For two decades, women at risk of developing placental blood clots have been prescribed the anticoagulant low molecular weight heparin (LMWH) but it's ineffective, according to a clinical trial published today in The Lancet.

As many as one in 10 pregnant women have a tendency to develop  thrombophilia
- blood clots in their vein. These women have been injected with LMWH daily, which means hundreds of needles over the course of their pregnancy. 

A randomized clinical trial led by Dr. Marc Rodger, a senior scientist at the Ottawa Hospital Research Institute who heads up the Thrombosis Program of The Ottawa Hospital, provides conclusive evidence that the commonly prescribed LMWH anticoagulant has no positive benefits for the mother or child. In fact, Dr. Rodger's study shows that LMWH treatments could actually cause pregnant women some minor harm by increasing bleeding, increasing their rates of induced labour and reducing their access to anesthesia during childbirth. 

"These results mean that many women around the world can save themselves a lot of unnecessary pain during pregnancy," says Dr. Rodger, who is also a professor in the Faculty of Medicine at the University of Ottawa. "Using low molecular weight heparin unnecessarily medicalizes a woman's pregnancy and is costly."

Angela Donatucci of Ottawa, Canada is giving herself one of two daily injections of low molecular weight heparin. Note the bruising below and to the right of her belly button. Credit: Ottawa Hospital Research Institute

Since the 1990s, using LMWH to treat pregnant women with a tendency to develop blood clots became commonplace, despite the fact that a large, multi-site randomized clinical trial had never been conducted to prove its effectiveness. Low molecular weight heparin is also prescribed by many physicians worldwide to women, with and without thrombophilia, to prevent placenta blood clots that may lead to pregnancy loss, as well as preeclampsia (high blood pressure), placental abruption (heavy bleeding) and intra-uterine growth restrictions (low birth weight babies). The anticoagulant LMWH is also prescribed to prevent deep vein thrombosis (leg vein blood clots) and pulmonary embolisms (lung blood clots).

"While I wish we could have shown that LMWH prevents complications, we actually proved it doesn't help," adds Rodger. "However, I'm very glad that we can now spare these women all those unnecessary needles."

The clinical trial took 12 years to complete and involved 292 women at 36 centres in five countries. The study's results were published online today and will appear in a future print issue of The Lancet, one of the world's oldest and most prestigious medical journals. It is also the subject of a Comment published online today.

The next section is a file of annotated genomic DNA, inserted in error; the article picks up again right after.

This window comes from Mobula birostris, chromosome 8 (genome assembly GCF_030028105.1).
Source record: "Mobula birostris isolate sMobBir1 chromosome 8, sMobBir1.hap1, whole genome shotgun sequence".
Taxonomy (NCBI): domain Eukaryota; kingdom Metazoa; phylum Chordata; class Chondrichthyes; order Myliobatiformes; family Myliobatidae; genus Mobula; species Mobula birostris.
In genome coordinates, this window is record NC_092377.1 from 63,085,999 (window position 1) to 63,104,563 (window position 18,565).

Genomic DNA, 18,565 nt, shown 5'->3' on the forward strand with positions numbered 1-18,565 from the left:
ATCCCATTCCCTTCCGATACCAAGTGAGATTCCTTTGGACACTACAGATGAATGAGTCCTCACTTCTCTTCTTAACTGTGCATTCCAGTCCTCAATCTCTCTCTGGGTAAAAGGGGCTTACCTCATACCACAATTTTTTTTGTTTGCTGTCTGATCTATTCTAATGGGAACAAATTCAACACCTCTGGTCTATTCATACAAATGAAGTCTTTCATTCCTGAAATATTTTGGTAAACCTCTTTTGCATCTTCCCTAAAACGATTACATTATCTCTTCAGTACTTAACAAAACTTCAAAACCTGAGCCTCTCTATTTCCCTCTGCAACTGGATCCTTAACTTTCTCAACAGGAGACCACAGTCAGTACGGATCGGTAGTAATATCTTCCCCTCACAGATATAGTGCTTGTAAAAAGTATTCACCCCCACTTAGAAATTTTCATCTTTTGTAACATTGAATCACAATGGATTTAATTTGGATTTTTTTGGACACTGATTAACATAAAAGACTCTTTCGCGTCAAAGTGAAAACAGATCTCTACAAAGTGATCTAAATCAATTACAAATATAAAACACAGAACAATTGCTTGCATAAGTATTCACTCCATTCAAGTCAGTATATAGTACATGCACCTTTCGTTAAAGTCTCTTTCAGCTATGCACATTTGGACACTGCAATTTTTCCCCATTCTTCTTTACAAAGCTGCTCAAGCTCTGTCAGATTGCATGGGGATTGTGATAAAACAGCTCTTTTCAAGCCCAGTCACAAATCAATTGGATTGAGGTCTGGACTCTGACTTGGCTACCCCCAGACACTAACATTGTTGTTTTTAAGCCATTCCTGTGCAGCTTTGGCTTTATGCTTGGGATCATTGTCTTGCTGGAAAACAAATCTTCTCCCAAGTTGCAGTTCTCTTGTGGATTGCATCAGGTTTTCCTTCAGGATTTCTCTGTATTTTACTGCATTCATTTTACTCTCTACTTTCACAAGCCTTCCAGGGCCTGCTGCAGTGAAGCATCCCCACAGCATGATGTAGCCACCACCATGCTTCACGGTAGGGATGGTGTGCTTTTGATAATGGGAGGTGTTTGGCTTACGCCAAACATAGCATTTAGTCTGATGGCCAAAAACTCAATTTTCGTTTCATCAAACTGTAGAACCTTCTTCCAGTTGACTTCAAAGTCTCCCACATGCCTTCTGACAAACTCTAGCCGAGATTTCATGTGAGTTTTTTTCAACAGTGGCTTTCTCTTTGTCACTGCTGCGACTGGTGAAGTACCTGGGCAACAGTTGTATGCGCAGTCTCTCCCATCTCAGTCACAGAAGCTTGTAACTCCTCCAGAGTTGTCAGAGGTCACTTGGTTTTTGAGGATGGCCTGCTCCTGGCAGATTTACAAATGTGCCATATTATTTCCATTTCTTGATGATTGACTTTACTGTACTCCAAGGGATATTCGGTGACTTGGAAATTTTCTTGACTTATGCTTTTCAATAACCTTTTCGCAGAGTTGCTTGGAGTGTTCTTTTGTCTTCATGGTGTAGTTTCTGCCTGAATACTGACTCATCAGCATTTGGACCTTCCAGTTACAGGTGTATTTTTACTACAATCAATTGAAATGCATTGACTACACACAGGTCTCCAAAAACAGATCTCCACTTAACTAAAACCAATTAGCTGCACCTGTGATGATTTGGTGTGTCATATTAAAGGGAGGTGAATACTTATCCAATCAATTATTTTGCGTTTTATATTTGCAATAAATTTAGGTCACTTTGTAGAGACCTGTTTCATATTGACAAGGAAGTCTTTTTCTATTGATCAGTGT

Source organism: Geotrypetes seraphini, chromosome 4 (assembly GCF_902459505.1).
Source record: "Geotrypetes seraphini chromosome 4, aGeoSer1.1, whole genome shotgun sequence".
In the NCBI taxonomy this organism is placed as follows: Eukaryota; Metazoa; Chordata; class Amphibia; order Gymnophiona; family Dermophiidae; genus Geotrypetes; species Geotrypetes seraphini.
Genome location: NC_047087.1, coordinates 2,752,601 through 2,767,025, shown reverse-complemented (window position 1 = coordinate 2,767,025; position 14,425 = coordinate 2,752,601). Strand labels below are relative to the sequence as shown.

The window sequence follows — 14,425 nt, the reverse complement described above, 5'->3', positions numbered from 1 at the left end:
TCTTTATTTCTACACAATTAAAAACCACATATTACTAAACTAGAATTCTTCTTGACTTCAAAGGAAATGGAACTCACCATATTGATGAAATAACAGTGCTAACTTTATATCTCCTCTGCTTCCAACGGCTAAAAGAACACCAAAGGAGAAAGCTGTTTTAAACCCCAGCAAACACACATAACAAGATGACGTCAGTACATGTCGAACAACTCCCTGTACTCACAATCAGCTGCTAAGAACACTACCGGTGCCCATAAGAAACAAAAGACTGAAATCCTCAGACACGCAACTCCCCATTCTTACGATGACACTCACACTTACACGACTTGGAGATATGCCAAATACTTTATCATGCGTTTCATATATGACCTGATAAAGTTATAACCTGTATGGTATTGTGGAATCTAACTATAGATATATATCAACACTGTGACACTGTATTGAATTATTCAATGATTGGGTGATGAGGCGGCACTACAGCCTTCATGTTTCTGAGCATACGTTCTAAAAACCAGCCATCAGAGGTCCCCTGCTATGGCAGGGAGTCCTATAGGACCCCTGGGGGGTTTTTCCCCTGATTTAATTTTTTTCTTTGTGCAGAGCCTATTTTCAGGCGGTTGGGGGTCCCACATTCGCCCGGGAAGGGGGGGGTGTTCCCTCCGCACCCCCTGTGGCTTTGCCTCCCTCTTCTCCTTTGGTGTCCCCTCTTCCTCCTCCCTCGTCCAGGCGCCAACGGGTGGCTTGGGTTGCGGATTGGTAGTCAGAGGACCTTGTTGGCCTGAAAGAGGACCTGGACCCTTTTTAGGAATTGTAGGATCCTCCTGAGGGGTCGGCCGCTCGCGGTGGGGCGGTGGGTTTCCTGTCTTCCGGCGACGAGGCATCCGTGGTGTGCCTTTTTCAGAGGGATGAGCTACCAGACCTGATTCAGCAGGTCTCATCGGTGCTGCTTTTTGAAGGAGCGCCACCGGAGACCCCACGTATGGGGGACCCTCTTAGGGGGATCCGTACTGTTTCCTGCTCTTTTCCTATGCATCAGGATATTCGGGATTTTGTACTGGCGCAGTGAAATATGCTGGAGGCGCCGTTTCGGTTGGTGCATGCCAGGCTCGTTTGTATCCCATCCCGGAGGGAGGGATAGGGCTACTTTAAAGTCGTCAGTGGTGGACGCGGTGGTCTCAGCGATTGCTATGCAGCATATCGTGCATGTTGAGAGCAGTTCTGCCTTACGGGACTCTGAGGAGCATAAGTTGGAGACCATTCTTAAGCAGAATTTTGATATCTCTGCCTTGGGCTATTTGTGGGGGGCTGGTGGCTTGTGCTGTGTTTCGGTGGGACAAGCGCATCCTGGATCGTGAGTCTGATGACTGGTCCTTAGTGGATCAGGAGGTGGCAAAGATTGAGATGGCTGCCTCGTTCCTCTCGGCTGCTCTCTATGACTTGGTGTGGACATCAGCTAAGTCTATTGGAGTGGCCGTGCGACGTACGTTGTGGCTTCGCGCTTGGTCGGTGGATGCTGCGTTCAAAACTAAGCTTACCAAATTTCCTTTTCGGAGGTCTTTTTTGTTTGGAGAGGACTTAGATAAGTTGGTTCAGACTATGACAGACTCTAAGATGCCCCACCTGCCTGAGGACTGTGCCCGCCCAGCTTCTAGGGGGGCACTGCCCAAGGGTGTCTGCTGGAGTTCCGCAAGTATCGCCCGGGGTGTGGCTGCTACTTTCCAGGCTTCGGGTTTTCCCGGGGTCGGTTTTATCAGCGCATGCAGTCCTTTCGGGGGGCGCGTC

"Dr. Rodger's findings will benefit many women in many countries who will be spared from hundreds of unnecessary and painful injections. They also underscore the importance of conducting rigorous, well-designed clinical trials, something we pride ourselves on at the Ottawa Hospital Research Institute," says Dr. Duncan Stewart, chief executive officer and scientific director of the Ottawa Hospital Research Institute, vice-president of research at The Ottawa Hospital and professor of medicine at the University of Ottawa.

Rodger says he hopes that doctors will stop prescribing LMWH to pregnant women with thrombophilia and/or with previous pregnancy complications when it isn't warranted. He also hopes the results of his study will cause some sober second thought in the medical community and bolster the use of evidence-based treatments.  

"These findings allow us to move on, to pursue other, potentially effective, methods for treating pregnant women with thrombophilia and/or complications from placenta blood clots," says Dr. Rodger.

There is still one type of thrombophilia (anti-phospholipid antibodies) for which blood thinners may be effective in preventing recurrent pregnancy loss. Also, some women are advised to take low-dose aspirin while pregnant to help prevent pregnancy complications. All women with thrombophilia need blood thinners to prevent blood clots after delivery.

As noted in the paper, some women with prior severe pregnancy complications might still benefit from blood thinners, but this requires further rigorous study. However, in all cases, pregnant women experiencing any type of prior complication should consult their doctor about the right course of treatment.